Nearly all of the recent advances in cleaning fluid technology center around developing safe chemistries that meet both cleanliness standards and environmental regulations – meaning they do not contribute to global warming and are not an ozone depleting substance. However, it was not always that way.
Prior to 1990s
Prior to the 1990s, the two most common vapor degreasing solvents were CFC-113 and 1-1- 1-trichloroethane. The production of these “Class I Ozone-Depleting Substances,” as defined under the Clean Air Act, was terminated on January 1, 1996.
A less-damaging group of cleaners, called the “Class II Ozone-Depleting Substances,” was as an interim cleaning option. The most popular of these was the HCFC-141b solvent. However, the manufacture of HCFC-141b ended on January 1, 2003, and the use of this material in solvent cleaning applications was banned in 1997.
In the 2000s, other high-performing cleaning solvents were introduced. Trichloroethylene (TCE), Perchloroethylene (Perc), methylene chloride, benzine and n-Propyl bromide (nPB) served the industry for years. However, it is apparent that these solvents present air and ground water quality issues as well as health and safety concerns. This has resulted in he establishment of layers of regulations to discourage their use.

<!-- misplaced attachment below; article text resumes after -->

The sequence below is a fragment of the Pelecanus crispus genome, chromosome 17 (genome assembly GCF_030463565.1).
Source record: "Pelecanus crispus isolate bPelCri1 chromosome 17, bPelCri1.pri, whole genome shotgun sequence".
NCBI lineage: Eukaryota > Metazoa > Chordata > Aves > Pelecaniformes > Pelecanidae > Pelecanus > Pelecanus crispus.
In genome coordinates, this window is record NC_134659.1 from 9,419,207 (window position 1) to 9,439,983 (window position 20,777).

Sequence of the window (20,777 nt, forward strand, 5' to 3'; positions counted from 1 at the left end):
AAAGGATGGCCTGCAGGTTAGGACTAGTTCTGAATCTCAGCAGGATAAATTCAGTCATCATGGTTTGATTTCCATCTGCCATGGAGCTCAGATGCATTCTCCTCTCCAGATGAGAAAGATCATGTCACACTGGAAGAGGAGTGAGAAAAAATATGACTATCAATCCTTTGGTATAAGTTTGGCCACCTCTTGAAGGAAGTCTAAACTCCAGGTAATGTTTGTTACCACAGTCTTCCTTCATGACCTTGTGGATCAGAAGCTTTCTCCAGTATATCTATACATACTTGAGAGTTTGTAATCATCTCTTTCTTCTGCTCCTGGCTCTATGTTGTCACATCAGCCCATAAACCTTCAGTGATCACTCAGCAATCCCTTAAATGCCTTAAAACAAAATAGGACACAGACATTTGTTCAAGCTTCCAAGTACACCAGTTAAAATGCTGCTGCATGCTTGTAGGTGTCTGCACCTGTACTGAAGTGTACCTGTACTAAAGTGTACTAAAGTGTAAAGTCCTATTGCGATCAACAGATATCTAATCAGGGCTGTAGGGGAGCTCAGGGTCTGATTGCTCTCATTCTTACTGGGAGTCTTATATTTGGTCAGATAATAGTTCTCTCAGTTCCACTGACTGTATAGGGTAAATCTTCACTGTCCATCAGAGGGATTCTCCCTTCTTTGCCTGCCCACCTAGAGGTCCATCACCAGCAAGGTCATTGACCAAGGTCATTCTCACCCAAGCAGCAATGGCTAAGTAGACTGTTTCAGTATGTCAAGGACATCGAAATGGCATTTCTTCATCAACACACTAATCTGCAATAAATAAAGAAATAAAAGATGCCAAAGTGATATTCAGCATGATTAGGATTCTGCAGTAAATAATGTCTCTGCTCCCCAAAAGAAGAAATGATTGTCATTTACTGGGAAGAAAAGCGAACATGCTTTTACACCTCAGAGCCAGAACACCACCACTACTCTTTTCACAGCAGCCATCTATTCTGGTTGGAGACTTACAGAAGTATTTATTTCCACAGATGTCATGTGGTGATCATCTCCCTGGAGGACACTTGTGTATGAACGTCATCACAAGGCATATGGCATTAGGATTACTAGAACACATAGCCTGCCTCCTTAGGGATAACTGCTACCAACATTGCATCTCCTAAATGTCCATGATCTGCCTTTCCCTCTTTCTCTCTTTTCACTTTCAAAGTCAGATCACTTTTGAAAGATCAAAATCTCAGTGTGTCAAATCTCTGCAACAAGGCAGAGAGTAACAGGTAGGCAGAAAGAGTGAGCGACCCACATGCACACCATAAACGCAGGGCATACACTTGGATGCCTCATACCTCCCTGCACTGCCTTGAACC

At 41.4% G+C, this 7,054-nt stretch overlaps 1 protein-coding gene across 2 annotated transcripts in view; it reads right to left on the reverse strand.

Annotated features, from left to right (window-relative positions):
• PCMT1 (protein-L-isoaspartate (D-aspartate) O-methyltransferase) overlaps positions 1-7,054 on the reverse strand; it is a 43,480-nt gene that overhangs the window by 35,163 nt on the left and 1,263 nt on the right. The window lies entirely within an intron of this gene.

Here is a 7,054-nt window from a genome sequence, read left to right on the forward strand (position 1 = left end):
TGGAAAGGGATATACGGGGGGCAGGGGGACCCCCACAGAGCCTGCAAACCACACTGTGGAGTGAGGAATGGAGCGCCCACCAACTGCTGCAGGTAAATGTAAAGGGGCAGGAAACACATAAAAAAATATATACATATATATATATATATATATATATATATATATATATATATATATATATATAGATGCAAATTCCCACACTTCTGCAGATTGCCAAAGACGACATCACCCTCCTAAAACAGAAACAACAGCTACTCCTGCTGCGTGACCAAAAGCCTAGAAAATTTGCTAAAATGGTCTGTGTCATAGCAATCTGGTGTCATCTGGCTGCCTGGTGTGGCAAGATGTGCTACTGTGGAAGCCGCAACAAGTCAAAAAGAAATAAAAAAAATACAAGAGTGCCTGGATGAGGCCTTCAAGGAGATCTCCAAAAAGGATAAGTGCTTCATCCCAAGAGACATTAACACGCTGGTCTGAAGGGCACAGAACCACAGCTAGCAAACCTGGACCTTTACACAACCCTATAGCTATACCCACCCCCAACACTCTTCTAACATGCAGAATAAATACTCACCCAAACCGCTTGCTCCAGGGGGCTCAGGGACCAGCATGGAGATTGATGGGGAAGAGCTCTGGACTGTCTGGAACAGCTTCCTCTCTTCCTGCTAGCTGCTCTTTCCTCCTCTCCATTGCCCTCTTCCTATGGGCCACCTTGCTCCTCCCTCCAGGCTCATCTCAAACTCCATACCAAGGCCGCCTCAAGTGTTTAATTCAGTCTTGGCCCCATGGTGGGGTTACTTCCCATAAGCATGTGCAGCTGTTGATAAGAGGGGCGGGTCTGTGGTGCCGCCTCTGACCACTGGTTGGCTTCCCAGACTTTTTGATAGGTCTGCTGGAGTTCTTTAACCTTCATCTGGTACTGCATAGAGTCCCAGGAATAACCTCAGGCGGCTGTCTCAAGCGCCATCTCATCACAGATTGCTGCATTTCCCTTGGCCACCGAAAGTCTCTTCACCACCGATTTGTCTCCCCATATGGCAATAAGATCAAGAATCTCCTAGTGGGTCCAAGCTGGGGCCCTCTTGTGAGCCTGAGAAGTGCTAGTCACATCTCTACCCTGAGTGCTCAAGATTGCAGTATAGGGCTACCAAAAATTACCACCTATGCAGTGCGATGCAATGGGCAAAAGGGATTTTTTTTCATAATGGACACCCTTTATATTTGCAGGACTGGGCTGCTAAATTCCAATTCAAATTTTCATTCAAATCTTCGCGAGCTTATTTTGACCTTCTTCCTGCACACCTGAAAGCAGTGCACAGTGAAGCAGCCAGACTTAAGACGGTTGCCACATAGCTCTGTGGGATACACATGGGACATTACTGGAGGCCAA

Today’s Modern Cleaning Fluids
Today, there are a number of modern cleaning fluids available that are both very effective and environmentally-progressive. Some examples include Tergo Metal Cleaning Fluid and Opteon SF80 Specialty Fluid. They meet the high solvency needs of the industrial cleaning market. Plus they are safe, nonflammable and environmentally friendly. Many have zero or minimal ozone depletion (ODP) levels and low global warming potentials (GWP), while providing consistent, affordable, high-quality cleaning.
Plus, the new cleaning fluids are sustainable. This means they not only meet today’s global environmental regulatory demands, but also the emerging “green” rules for the future.